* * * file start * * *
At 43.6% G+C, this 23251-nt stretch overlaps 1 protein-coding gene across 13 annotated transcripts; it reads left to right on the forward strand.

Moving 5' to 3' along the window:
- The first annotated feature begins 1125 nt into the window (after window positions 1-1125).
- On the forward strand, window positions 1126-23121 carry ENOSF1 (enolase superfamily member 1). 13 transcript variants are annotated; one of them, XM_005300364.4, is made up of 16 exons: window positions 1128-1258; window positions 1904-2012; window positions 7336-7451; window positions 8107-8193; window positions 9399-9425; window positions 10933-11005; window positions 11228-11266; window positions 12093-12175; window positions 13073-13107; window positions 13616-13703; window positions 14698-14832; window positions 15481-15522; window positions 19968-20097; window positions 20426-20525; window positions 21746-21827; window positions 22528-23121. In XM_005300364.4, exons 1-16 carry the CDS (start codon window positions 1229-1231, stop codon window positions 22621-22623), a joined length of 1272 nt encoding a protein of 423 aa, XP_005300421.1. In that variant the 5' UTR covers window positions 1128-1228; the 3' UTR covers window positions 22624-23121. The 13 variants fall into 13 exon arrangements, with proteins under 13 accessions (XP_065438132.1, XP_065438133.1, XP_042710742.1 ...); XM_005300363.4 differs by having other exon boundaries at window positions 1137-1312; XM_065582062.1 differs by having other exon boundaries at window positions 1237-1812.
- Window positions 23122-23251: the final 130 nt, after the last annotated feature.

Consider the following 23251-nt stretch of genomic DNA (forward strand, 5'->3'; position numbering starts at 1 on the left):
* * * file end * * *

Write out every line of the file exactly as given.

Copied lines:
At 43.6% G+C, this 23251-nt stretch overlaps 1 protein-coding gene across 13 annotated transcripts; it reads left to right on the forward strand.

Moving 5' to 3' along the window:
- The first annotated feature begins 1125 nt into the window (after window positions 1-1125).
- On the forward strand, window positions 1126-23121 carry ENOSF1 (enolase superfamily member 1). 13 transcript variants are annotated; one of them, XM_005300364.4, is made up of 16 exons: window positions 1128-1258; window positions 1904-2012; window positions 7336-7451; window positions 8107-8193; window positions 9399-9425; window positions 10933-11005; window positions 11228-11266; window positions 12093-12175; window positions 13073-13107; window positions 13616-13703; window positions 14698-14832; window positions 15481-15522; window positions 19968-20097; window positions 20426-20525; window positions 21746-21827; window positions 22528-23121. In XM_005300364.4, exons 1-16 carry the CDS (start codon window positions 1229-1231, stop codon window positions 22621-22623), a joined length of 1272 nt encoding a protein of 423 aa, XP_005300421.1. In that variant the 5' UTR covers window positions 1128-1228; the 3' UTR covers window positions 22624-23121. The 13 variants fall into 13 exon arrangements, with proteins under 13 accessions (XP_065438132.1, XP_065438133.1, XP_042710742.1 ...); XM_005300363.4 differs by having other exon boundaries at window positions 1137-1312; XM_065582062.1 differs by having other exon boundaries at window positions 1237-1812.
- Window positions 23122-23251: the final 130 nt, after the last annotated feature.

Consider the following 23251-nt stretch of genomic DNA (forward strand, 5'->3'; position numbering starts at 1 on the left):